Jack Aeby took the only known well-exposed color photograph of the detonation (shown here).

Tunguska Explosion

Original title: Red Scientists Probe Vast Siberian Crater. Narrated by Ed Herlihy, video describes the first scientific expedition to the region.

The mysterious explosion near the Podkamennaya Tunguska River in 1908 flattened some 500,000 acres (2,000 square kilometers) of Siberian forest, an area nearly the size of Tokyo. Scientists think the blast was caused by a cosmic impact from an asteroid or comet perhaps 65 feet (20 meters) in diameter and 185,000 metric tons in mass — more than seven times that of the Titanic. The resulting explosion could have been roughly as strong as four megatons of TNT — 250 times more powerful than the atom bomb dropped on Hiroshima.

Mount Tambora

This detailed astronaut photograph depicts the summit caldera of the Tambora volcano. The volcano last erupted almost 200 years ago.

In 1815, Mount Tambora in Indonesia exploded with the force of roughly 1,000 megatons of TNT, the largest volcanic eruption in recorded history. The blast hurled out roughly 140 billion tons of magma and not only killed more than 71,000 people on the island of Sumbawa and nearby Lombok, but the ash it released created global climate anomalies. The following year, 1816, became known as the Year Without a Summer, with snow falling in June in Albany, N.Y., river ice seen in July in Pennsylvania, and hundreds of thousands of people dying of famine worldwide.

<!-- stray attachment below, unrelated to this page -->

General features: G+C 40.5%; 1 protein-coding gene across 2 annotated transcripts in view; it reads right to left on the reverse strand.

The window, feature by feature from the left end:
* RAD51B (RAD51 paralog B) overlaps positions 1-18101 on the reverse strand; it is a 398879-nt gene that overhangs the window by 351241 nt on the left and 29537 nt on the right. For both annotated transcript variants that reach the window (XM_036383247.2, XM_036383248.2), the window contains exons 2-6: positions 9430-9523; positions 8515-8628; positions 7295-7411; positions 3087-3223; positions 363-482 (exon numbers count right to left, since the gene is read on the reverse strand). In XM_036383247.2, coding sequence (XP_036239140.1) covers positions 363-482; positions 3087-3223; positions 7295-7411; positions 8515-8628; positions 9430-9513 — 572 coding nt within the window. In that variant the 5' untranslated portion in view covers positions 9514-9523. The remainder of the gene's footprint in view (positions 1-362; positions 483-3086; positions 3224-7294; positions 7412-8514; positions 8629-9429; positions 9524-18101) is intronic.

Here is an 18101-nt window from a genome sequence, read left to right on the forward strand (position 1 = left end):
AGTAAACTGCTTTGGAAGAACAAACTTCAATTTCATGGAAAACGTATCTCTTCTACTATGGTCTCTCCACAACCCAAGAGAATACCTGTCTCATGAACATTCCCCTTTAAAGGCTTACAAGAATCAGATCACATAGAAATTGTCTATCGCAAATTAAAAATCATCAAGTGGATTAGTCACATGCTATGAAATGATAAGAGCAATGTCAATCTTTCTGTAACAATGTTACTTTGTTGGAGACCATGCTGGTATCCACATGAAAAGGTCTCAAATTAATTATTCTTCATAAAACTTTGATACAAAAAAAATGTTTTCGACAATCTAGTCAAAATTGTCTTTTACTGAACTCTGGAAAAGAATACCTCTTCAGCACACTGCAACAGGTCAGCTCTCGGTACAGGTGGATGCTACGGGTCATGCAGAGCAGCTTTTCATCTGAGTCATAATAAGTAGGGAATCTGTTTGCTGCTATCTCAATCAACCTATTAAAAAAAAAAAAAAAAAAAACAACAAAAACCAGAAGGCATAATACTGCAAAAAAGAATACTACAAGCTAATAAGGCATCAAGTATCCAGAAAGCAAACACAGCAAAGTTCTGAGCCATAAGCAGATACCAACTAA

K-T Extinction Impact Event

Researchers speculate a giant fragment produced by a collision between two asteroids smashed into Earth 65 million years ago, creating the Chicxulub crater off the coast of the Yucatan.

The Age of Dinosaurs ended in a cataclysm roughly 65 million years ago that killed off roughly half of all species on the planet. Although research suggests the planet was on the verge of an environmental crisis before the Cretaceous-Tertiary or K-T extinction, the straw that broke the dinosaur’s back is widely thought to have been a cosmic impact with an asteroid or comet some six miles (10 km) wide, exploding with the force of roughly 10,000 gigatons of TNT, or some 1,000 times the size of the world’s nuclear arsenal. The collision would have blanketed the world with dust, ignited global firestorms and triggered tsunamis thousands of feet high. A vast crater roughly 110 miles (180 km) wide at Chicxulub on the coast of Mexico may be the blast site.

Comet Shoemaker-Levy 9

The Shoemaker Impact Structure, Australia, was previously referred to as Teague Ring; it is now named in honor of the late Eugene Shoemaker, a renowned earth and planetary geologist affiliated with Caltech and the US Geological Survey. The precise age of the impact is unknown, but it is estimated between 1000 and 600 million years ago. The structure is 30 km in diameter, and is most easily recognized by the deformation of the resistant ironstones of the Frere Formation, shown in dark green on the image. Low lying areas are salt-encrusted seasonal and dry lakes. This band 3-2-1 ASTER composite was acquired November 4, 2000, covers an area of 44.2 x 45.5 km, and is centered near 25.9 degrees South, 120.9 degrees East.